Nelya Schasfoort is only 15-years-old and she’s already broken world records and has a mindset of making Tokyo 2020.
15-year-old Nelya Schasfoort has some advice for kids who grow up with a disability, from personal experience. Sports have helped her throughout her life and she wants you to know sports can help you, too.
“You have nothing to lose. You can go in as a beginner and come out as an amazing person. You’ll meet people and become lifelong friends. You’ll always have something to gain. It is amazing being in the Paralympic world because everyone gets you and everyone knows who you are. When I go to regular high school, I’m nervous because everyone stares but when I go to Paralympic events no one stares and if they do it’s because they want to meet you because maybe you’re just like them. You have your whole life in front of you, so try it out,” Schasfoort says.
Schasfoort has arthrogryposis, which is a condition where the child is born with joint contractures. With arthrogryposis, some of your joints don’t move much and may be stuck in one position. This condition causes the muscles around the joints to be thin, weak, stiff or missing all together. In Schasfoort’s case, she has it in her arms. Her muscles aren’t fully developed, and she is missing all muscles in her shoulders.
“I have weird connections with my bones,” Schasfoort says. “My elbows are either straight and can’t bend, or they are stuck in a bent motion. My shoulders are also just bones, so they are very skinny and so are my arms, but my lower body is very good and very healthy.”
Schasfoort started swimming at a very early age as a form of physical therapy and shortly fell in love with the sport.
“Swimming helped a lot and it wasn’t long until I became in love with it and my parents could never take me out of the water,” Schasfoort says.
Once her parents saw her love of swimming, they put her in a club and later heard about the Paralympics. After competing in a few meets, Schasfoort made Team USA and started traveling for swim meets.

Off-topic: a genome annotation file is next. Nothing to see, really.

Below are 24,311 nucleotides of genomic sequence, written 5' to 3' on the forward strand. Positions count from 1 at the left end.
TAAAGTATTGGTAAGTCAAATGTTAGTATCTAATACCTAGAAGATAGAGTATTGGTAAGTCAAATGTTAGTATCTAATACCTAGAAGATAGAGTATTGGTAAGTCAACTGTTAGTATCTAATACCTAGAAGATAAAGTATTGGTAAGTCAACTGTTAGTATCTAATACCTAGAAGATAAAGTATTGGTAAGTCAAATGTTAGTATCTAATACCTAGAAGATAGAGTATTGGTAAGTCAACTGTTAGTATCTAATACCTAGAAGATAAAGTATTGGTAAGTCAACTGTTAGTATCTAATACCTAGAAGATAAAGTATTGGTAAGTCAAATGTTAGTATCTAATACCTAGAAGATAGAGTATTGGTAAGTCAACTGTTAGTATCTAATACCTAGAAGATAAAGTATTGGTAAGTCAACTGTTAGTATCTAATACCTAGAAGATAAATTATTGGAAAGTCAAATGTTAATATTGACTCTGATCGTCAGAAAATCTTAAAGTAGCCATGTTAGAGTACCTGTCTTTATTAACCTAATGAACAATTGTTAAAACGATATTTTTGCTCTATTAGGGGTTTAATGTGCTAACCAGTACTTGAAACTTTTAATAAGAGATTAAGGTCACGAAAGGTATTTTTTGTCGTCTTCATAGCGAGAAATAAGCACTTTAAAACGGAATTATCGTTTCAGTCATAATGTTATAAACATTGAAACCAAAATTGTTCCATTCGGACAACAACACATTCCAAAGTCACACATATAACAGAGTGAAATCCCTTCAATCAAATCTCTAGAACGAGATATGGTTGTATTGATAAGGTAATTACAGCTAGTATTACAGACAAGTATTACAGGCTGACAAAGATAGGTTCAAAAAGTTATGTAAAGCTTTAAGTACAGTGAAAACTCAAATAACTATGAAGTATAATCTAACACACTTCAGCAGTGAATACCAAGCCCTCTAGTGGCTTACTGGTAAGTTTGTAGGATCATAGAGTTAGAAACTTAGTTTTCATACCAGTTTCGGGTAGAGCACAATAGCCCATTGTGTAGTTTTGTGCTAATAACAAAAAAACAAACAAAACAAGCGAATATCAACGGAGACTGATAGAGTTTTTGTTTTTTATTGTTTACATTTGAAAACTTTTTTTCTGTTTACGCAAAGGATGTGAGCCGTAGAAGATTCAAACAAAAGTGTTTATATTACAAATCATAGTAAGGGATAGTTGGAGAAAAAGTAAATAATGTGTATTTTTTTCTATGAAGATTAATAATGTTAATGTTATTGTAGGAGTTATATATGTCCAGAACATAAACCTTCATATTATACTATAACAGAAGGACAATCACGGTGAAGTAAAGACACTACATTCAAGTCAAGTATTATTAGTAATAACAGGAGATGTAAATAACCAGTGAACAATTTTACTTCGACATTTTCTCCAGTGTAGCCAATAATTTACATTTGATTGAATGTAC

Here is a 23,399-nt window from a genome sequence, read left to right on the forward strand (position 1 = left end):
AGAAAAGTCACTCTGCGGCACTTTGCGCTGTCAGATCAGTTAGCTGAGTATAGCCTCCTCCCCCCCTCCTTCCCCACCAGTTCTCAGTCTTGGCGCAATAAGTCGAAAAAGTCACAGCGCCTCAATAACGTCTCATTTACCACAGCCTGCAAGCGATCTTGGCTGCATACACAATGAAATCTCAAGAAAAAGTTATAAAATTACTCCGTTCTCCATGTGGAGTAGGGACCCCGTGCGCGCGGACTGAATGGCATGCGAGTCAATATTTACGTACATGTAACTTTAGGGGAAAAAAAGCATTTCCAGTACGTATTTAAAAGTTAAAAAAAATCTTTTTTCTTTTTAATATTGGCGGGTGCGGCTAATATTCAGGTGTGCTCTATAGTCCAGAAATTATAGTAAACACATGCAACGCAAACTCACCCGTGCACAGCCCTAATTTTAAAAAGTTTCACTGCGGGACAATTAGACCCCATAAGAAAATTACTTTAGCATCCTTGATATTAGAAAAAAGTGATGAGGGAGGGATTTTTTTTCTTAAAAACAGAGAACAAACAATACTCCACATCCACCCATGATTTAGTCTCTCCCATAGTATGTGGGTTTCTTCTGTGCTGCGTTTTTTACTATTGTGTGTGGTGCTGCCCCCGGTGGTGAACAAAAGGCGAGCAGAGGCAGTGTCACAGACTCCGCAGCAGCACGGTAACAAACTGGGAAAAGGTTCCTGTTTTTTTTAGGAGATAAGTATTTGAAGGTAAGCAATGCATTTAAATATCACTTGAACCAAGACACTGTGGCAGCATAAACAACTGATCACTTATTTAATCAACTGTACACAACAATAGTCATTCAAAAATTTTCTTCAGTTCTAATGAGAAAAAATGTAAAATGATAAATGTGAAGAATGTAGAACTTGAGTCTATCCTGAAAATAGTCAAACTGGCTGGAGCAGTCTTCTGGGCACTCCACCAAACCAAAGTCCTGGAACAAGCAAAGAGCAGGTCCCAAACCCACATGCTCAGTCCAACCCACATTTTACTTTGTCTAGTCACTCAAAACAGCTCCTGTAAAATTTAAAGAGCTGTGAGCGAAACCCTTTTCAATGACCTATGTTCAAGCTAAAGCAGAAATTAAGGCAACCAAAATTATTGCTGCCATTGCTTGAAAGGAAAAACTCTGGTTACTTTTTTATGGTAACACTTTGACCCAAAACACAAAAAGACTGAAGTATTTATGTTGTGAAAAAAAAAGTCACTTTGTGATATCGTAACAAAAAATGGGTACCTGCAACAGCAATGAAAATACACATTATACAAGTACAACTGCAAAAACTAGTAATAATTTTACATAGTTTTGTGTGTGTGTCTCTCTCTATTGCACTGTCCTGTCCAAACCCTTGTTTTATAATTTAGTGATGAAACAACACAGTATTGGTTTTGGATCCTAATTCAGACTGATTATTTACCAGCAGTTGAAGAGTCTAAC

Schasfoort is a natural athlete. She started in track only one year ago and is already breaking world records. In the summer of 2017, Schasfoort traveled to Switzerland for a track meet and finished 1:11:17 in the 400-meter race which beat 20-year world record.
“I ended up crushing the world record and making one of my own. I was so excited, it was so cool and amazing just to know that I did that,” she says.
After a great year of record breaking, Schasfoort will be traveling to Ireland this summer to compete at the Junior International Wheelchair and Amputee Sports (IWAS) Games and Women’s World IWAS representing Team USA.
“Being on Team USA means a lot, I love it and I can really be myself because I’m surrounded by other people with disabilities,” Schasfoort says. “I can be my best and I can show that I can improve and work with new coaches and it’s amazing, I feel very happy about it.”
As the IWAS Games approach, Schasfoort continues to train with her high school. Over the summer, she is setting off to Peru for three weeks for altitude sprint training.
Schasfoort has had to work very hard to get to where she’s at. With her condition, Schasfoort had a hard time with swimming and running at first. With swimming, her arms were really challenging to work with. She has a hard time getting her arms over her head, so she had to adapt to a new way of swimming. Her left arm always brings down her right, so she was able to find new ways to use her arms.
“For the butterfly, I don’t do two arms, I just do one arm and it’s been a big help,” she says. “I just kind of learned to push the left away and use the right, and that was a big change because I had always been trying to do two arms. We figured out that one arm would work, and that’s how it’s been going with most of my strokes, I finally figured out that I just have to use my right arm and we kind of just let the left arm do its own thing.”
As for running, having to adapt was less of a challenge since she mostly uses her healthy lower body. Her arms would swing in front of her body rather than on the sides, so she had to train how to physically make her arms go to the side of her body. After a lot of training, she was able to become strong enough to keep her arms at the side of her body while running.
Sports have helped Schasfoort feel more confident not only athletically but in her everyday life.
“When I stopped swimming and running for a little bit, I felt like I wasn’t proud of something,” she says. “I could tell in my everyday life that there was this piece missing, and I knew sports made me happy, confident and makes me who I am.”
Schasfoort’s goal is to make it to Tokyo 2020.
“Everything I do is for my future, whether it’s going to practice, working hard, eating healthy, taking my vitamins – everything is me working towards me future,” Schasfoort says.